‘Rogue Chemist’ Pulls Deval Patrick Into Drug Lab Scandal

September 20, 2012 5:04 a.m.

A “rogue chemist” is being blamed with potentially compromising tens of thousands of drug samples at a Massachusetts’ state crime lab, a scandal that has already resulted in the resignation of Massachusetts’ Public Health Commissioner, and which is threatening to ensnare Gov. Deval Patrick (D).

The Boston Globe reported on Wednesday that the crisis “has the potential to taint [Patrick’s] national image and keep him bogged down in the details of governing,” and that the scandal speaks “directly to Patrick’s management of a critical public safety function.”Also Wednesday, outgoing Public Health Commissioner John Auerbach spoke to reporters for the first time about the situation. Patrick accepted Auerbach’s resignation on Monday, but Auerbach will remain in his post for a transitional period.

“I want to be absolutely clear: I accept no responsibility for the actions of a rogue chemist,” Auerbach said, before adding: “At the Department of Public Health, the buck stops with me.”

In a letter to attorneys in the state, sent last week, the president of the Massachusetts Association of Criminal Defense Lawyers said he had been told by state officials that a chemist named Annie Dookhan had been accused of deliberately tampering with some drug samples at a now-shuttered crime lab in Jamaica Plain, Mass., according to the Associated Press.

“The lab is apparently unable to tie this conduct to specific cases. And the conduct appears to have occurred over a prolonged period. There are also questions about supervision of the lab generally, failure to follow and update protocols throughout the lab, the quality of the analyst’s work due to the exceptional number of analyses she conducted, and the particular analyst’s sign-off on the work of others,” Max Stern wrote in the letter.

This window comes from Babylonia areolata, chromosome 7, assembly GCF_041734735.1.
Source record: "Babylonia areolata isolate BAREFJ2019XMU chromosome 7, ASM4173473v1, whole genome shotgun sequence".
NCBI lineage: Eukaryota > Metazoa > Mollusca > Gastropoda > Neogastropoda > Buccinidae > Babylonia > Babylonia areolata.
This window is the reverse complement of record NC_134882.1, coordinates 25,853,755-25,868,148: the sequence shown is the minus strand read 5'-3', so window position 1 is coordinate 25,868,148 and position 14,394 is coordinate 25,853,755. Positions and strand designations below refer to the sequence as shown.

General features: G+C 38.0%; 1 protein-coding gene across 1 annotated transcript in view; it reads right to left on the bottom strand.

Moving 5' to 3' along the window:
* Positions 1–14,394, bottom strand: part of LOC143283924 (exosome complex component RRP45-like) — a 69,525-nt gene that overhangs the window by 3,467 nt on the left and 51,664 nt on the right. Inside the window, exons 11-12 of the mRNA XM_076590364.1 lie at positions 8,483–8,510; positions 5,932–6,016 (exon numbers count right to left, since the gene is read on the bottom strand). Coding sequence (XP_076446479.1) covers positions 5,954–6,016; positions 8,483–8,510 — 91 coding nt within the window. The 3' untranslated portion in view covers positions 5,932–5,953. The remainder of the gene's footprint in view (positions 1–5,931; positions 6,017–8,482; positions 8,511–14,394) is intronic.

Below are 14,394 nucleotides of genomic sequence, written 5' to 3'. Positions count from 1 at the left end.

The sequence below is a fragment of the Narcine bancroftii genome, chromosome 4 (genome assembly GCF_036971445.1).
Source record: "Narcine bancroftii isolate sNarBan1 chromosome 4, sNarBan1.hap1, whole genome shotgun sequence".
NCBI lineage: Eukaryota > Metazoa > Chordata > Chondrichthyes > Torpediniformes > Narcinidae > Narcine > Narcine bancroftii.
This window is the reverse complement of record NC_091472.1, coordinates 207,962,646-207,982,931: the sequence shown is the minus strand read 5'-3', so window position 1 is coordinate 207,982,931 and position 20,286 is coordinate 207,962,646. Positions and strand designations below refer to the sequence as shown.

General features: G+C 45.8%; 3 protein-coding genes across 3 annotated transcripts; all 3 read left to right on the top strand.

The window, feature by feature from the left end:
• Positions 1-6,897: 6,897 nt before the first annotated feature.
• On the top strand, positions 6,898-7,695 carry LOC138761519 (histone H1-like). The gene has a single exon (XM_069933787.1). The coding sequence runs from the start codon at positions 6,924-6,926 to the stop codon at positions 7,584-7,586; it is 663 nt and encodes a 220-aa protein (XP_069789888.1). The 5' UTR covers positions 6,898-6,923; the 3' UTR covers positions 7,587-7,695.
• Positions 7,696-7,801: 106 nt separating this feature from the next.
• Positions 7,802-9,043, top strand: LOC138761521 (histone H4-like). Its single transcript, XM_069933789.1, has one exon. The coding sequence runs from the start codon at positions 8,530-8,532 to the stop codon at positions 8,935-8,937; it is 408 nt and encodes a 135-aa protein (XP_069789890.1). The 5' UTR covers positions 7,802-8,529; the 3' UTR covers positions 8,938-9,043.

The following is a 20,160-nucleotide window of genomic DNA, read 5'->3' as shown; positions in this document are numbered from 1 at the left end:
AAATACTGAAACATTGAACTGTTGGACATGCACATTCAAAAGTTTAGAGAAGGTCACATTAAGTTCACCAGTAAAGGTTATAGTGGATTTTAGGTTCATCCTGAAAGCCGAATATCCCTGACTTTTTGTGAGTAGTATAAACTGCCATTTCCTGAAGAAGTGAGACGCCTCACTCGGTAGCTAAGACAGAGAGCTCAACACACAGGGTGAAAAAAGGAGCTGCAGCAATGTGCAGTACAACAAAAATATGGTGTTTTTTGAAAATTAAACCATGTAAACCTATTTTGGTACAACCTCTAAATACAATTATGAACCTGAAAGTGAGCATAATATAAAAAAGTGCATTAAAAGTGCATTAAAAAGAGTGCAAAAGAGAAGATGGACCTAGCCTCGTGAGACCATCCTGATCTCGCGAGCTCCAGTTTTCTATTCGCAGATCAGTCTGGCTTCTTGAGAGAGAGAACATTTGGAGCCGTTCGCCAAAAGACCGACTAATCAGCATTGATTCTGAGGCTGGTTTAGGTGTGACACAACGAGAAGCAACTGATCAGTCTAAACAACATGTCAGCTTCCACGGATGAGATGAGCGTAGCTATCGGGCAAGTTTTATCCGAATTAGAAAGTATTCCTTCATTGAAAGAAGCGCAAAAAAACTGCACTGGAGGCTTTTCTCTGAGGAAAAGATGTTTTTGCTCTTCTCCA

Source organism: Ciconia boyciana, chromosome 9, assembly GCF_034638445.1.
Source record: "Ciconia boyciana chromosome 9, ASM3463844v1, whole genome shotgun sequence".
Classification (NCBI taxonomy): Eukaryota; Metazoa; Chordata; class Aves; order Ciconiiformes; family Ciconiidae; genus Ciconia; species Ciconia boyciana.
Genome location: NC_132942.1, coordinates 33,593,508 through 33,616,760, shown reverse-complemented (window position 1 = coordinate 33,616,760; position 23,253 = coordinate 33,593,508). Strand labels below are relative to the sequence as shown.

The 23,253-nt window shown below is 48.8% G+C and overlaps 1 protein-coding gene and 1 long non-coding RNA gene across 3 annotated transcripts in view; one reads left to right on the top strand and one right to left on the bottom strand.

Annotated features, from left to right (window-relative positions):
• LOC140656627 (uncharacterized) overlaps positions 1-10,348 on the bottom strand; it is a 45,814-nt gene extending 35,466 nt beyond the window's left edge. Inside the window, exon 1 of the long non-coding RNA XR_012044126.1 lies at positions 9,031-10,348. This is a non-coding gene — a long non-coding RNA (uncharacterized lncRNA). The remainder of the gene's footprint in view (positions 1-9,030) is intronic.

Dookhan, who was hired in 2003, reportedly handled 60,000 drug samples involving 34,000 defendants in her time at the lab.

From the AP:

Dookhan resigned in March, and late last week, state officials announced that one manager has been fired and another resigned in the wake of the scandal. State Attorney General Martha Coakley is conducting a criminal investigation.

According to the Globe, employees at the lab where Dookhan worked had for years voiced complaints about understaffing and underfunding, but Patrick on Wednesday tried to put distance between those issues and the current situation.

“We’re dealing with, by all ­accounts, a rogue chemist who for many years, going back to 2003 or 2004, has not done her job, and that’s gone undetected for a long time,” Patrick said. “I know there are those who want to say this has to do with the budget challenges of the last two years, but that’s just not borne out by the evidence.”

On Tuesday, state House members launched their own investigation into the lab.

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